President of the Center for Global Studies Strategy XXI Mykhailo Honchar said in a conversation with Capital that the tariff for the transit of Russian gas through Ukraine was formed based on a completely different system than transit through the territory of European countries. For transit through the territory of Ukraine the rate for transportation of 1,000 cubic m of gas per 100 km was used. This system has remained in effect since the Soviet era. At the same time, Europe uses the “enter – exit” system, which sets transit rates for the passage of gas through the entire gas transportation system, and not for 100 km. “In Europe the distances are small, therefore, they work by a different principle,” said the expert.

Honchar added that transit rates in Europe are tied to the energy value of gas and not to its volume: “For example, the gas of Central Asian or Siberian origin has different calorific value. Such a difference is not huge, but it exists. And with large volumes of gas, this difference is tangible”.

According to the expert the issue of changing the pricing system of transit of Russian gas was raised long ago. But now this issue has become more relevant in connection with Ukraine’s closer integration into Europe. “Membership in the Energy Community forces Ukraine to switch to the European system of setting tariffs for gas transit,” he said. Honchar also noted that even though among European countries transit tariffs may vary by 1.5 – 5 times, the cost of gas transit through Ukraine is significantly lower than in any European country.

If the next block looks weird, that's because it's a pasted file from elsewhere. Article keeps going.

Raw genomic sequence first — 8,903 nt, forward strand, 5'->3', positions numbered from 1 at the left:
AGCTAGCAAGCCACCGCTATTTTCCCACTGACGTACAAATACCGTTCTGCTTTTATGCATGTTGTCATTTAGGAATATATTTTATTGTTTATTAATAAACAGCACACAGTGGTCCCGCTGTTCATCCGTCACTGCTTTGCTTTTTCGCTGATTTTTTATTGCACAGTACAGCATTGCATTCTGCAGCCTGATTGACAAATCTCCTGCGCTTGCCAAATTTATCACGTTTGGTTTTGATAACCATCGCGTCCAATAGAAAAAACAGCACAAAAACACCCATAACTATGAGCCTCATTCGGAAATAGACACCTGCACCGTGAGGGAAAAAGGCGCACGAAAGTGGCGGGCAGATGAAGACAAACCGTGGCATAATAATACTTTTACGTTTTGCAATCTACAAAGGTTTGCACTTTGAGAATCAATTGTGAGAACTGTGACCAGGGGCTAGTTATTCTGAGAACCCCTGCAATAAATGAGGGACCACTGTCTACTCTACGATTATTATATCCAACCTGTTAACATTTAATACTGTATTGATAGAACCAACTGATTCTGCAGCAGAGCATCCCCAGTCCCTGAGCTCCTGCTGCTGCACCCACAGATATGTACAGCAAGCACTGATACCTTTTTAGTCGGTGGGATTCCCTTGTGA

Pay ourselves

Partner at the RusEnergy Consulting Agency Mykhailo Krutikhin confirmed that the contract for the transit of Russian gas has at least one provision, which, in his opinion, has to be changed. At present, the cost of acquisition of service gas required to operate pumping units, which among other functions provides for transit of gas, lies on Ukraine’s shoulders. “If I were the head of Naftogaz, I would suggest that the service gas for compressor stations be supplied by Gazprom. Seeing as at the moment there is a shortage of gas in Ukraine, it would be good if Gazprom supplied gas required for pumping large volumes of transit gas,” he said.

The cost of running gas-pumping units that provide gas transit may be significant. In particular, in December last year Ukrtransgaz purchased from Naftogaz 3 bn cubic m of gas worth UAH 12.7 bn to provide for production and processing needs and for its own purposes.

Gazprom may mellow

It would be naïve to think that the Russian monopolist would immediately agree to revision of the contract on gas transit through Ukrainian territory. Honchar says while Gazprom demonstrates unyielding stiffness, closer to winter there will be more problems not only in Ukraine, but also at Gazprom itself as Ukraine being one of its largest sales markets does not bring in profits. Honchar also reminded that the full legal responsibility for the stability of supplies of Russian gas to Europe lies on the Russian company, not on Ukraine. “Therefore, like it or not, Gazprom will be forced to change its attitude regarding many issues that the company’s management is currently ignoring, including the revision of gas relations with Ukraine on the whole,” says Honchar.

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naz march 26 August 2014, 00:31